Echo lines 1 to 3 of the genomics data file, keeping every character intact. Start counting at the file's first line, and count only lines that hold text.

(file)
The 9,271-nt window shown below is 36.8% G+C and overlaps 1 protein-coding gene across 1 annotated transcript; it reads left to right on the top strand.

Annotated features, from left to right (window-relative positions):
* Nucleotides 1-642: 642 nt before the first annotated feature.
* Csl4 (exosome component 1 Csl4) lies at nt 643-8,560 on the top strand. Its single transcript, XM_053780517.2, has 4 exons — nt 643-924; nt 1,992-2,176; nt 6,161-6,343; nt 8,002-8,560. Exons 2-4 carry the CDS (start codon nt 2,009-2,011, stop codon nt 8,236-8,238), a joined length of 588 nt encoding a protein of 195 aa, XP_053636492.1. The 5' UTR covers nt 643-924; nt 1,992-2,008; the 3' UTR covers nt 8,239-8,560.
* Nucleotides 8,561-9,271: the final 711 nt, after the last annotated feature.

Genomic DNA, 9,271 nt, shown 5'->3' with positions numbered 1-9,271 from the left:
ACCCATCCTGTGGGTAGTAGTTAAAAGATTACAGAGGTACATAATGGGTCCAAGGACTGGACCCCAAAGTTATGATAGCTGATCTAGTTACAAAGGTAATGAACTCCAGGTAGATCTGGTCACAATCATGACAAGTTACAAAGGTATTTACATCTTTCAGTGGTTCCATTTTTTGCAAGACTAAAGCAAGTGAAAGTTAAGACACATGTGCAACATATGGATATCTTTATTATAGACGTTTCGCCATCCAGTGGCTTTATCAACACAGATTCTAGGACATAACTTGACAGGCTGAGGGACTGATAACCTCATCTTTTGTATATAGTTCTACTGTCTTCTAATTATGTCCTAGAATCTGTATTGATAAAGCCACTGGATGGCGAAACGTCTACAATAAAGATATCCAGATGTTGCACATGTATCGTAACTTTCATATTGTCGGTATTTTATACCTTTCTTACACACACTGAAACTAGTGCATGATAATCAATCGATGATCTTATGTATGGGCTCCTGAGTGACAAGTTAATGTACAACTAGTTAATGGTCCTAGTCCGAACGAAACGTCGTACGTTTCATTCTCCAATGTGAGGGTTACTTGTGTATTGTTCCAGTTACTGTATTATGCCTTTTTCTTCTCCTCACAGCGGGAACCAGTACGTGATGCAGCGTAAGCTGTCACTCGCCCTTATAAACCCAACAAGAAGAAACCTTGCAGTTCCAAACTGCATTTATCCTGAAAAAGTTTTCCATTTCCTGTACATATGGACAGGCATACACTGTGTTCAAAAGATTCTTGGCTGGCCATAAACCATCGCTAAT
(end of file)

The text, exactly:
The 9,271-nt window shown below is 36.8% G+C and overlaps 1 protein-coding gene across 1 annotated transcript; it reads left to right on the top strand.

Annotated features, from left to right (window-relative positions):
* Nucleotides 1-642: 642 nt before the first annotated feature.